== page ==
That same evening, Tanya arranged a dance competition at the boarding house. She was teaching salsa, I was teaching Norwegian folk dances, and the rest of the children were good Zulu dancers. INCREDIBLY fun cultural evening! 💃🏾
In the days ahead, we gave away clothing packages to large families. I had the suitcase full of clothes from friends in Norway and sponsors have given funds to our Warm clothes and blanket fund. Thank you so much for all the contributions! It’s winter again – and Silvia finds those who need it most when we have funds to spend.
We visited a couple of the girls from school at home. We walked among many houses, water tanks and dogs and bricks and people waving and greeting. Some houses have thatched roofs, some tin roofs. Some are round and some are square. The homes here were tidy and clean. One girl lived only with gogo (all grandmothers are called “gogo” in Zulu) at 89 years old and a little sister at 11 years old. The house had two small rooms. They all slept in one room. We were very touched to see the care the two girls had for Grandma!
On the way home we drove past a church with loud singing and music. We know the priest there very well. It was a very long time since I had seen him . We stopped the car and I went to the open church door. When he spotted me, in the middle of the song, he ran down the aisle and gave me a proper teddy bear hug. The congregation thought it was completely natural and just sang on. I must admit that the songs there are very different from the ones we are used to during our church services in Norway. We do not dance SO much either…
Our excellent musical kindergarten, DOREMI, with Popi at the front, is a house full of charming children. And don’t miss Popi himself. That was where we started in 2005. The house was built by two guys from Fredrikstad and is the heart of Zulufadder. This is also where the good childhood of some lucky Zulu children begins. Here, English and Zulu alternate, songs, dances, toys, letters that become words and a large dose of love.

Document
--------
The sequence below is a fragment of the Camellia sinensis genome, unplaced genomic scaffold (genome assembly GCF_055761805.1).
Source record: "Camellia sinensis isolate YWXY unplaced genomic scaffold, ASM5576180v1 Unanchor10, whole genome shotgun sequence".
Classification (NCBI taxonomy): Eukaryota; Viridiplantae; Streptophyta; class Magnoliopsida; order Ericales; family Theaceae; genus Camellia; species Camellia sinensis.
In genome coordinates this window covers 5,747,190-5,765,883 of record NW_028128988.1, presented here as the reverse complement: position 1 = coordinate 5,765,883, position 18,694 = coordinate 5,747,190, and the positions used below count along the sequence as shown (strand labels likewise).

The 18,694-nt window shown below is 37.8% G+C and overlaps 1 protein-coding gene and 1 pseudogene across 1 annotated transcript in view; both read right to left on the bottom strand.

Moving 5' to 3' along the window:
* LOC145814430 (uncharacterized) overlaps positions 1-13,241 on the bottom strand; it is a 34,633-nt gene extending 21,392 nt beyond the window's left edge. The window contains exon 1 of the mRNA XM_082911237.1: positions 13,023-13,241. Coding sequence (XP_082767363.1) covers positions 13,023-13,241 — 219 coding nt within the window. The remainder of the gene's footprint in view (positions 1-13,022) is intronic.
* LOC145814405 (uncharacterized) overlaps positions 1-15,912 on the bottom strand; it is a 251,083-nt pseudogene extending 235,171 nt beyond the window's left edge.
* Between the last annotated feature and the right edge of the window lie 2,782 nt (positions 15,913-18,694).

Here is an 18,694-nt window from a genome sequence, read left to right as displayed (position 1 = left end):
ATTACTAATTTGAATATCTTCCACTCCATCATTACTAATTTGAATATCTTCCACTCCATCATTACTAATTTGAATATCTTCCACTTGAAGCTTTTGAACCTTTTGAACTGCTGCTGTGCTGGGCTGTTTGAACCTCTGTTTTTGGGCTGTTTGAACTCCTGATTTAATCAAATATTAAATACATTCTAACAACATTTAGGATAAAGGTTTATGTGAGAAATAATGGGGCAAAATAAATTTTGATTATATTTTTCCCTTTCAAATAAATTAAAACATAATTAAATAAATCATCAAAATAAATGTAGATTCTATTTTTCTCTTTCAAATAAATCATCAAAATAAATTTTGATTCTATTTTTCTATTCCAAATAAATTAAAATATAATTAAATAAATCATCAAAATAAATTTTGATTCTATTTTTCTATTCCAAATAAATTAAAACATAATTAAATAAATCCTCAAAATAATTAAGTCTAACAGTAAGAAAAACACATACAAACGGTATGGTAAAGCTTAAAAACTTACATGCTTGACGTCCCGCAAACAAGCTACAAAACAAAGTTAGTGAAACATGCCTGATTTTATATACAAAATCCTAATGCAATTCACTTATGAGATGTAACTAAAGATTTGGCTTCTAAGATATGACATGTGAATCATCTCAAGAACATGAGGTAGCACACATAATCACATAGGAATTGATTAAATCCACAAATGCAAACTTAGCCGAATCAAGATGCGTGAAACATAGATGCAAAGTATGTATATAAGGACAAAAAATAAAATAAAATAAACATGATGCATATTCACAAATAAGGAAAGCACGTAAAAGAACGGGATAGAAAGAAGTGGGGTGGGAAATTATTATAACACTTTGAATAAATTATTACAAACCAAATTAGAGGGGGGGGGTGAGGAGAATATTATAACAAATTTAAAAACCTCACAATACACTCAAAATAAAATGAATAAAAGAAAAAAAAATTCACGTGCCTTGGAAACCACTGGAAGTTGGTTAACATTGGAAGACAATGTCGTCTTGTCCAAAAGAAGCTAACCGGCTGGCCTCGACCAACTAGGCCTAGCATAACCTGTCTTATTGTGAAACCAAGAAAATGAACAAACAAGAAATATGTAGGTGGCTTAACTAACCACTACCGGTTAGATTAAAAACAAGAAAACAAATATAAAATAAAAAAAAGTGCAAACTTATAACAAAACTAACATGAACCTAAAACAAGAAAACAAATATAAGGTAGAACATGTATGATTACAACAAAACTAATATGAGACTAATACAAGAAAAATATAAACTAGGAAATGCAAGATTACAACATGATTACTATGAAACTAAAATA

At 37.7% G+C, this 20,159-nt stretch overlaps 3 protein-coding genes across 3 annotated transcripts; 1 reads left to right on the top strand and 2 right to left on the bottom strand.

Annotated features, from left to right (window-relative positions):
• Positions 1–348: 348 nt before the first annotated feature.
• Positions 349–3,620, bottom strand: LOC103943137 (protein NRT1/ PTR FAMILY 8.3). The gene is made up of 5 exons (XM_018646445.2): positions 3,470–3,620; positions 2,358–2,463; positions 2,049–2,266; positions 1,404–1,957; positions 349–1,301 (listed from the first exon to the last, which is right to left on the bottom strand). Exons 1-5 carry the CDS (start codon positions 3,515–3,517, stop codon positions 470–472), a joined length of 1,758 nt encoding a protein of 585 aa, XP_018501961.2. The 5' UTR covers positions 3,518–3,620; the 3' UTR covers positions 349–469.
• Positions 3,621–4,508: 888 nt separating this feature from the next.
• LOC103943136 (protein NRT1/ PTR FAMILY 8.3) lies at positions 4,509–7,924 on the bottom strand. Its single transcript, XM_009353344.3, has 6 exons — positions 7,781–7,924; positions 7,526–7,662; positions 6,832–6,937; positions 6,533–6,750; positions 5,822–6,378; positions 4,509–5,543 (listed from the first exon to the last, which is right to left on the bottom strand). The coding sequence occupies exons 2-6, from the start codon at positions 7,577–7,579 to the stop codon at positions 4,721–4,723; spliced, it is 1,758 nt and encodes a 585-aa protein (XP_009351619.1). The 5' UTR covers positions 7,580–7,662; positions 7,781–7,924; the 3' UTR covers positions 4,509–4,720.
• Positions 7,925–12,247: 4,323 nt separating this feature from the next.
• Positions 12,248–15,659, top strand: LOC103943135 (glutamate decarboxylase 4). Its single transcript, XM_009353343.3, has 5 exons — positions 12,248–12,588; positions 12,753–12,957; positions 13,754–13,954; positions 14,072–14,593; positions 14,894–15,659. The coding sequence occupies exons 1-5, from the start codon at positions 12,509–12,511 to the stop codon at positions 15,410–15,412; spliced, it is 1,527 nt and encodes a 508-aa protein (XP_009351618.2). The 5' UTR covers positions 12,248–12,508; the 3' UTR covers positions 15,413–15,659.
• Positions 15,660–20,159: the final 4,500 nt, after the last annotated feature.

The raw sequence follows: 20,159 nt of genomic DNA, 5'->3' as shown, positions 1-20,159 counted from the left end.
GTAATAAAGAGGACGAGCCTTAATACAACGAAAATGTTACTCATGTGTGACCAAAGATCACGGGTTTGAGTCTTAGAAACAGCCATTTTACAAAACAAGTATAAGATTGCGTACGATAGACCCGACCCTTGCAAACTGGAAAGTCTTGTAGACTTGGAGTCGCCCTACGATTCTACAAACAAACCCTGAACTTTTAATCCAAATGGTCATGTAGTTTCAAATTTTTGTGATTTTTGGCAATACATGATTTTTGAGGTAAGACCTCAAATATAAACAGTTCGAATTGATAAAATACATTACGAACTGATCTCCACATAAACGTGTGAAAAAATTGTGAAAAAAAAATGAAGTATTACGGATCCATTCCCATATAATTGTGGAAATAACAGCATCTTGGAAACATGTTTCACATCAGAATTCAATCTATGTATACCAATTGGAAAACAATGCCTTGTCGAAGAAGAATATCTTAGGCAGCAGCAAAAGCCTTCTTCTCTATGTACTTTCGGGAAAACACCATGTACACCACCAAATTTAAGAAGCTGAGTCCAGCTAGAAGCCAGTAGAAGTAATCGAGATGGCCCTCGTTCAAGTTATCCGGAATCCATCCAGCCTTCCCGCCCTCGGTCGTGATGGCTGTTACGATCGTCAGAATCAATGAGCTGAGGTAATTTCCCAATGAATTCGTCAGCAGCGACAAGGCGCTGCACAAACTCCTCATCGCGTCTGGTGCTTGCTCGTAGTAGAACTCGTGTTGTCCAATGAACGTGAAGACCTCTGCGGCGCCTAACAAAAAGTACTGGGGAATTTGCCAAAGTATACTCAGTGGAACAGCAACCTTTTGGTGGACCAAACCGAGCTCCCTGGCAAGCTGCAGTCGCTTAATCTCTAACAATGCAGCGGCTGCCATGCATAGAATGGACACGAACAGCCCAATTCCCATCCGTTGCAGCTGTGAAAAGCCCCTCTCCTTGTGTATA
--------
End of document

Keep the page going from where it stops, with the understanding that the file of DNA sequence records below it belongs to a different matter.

When the rain and storm came, which were also shown on international news, everything changed. It blew insanely and the rain whipped. Like standing inside the shower. Fortunately, Eshowe was right on the edge of the “eye”. But just a few miles south, disaster struck, and nearly 500 died and houses were smashed. Our driver was in a kilometer-long traffic jam due to damaged roads. The Gratton students, who were going home for the Easter holidays, Silvia and I had to drive home after four hours of waiting.
We were going to stop by with a gift on the way home. And then I was happy with my 4-wheel drive and experience from moose hunting, otherwise I would have been terrified. We had to go through deep mud and steep terrain, but Silvia from Northern Norway drove the Prado elegantly through and we arrived safely.
Suddenly the rain stopped and we witnessed something very special. Traditional Zulu celebration. The girls danced and sang with hats, animal skins, jewellery and belts with beads. We stopped to see and luckily Silvia knew that the tradition was to put a banknote in the hat of the main character. This cross between the traditional and modern use of mobile phones and camera lenses, fast cars and cows and goats, is fascinating. Culture and tradition at their best. It binds people together and makes them happy.
And then my journey was over. And I went back home. At least my body. But my thoughts remain in Zululand. For a long time.
Out Of Africa❤️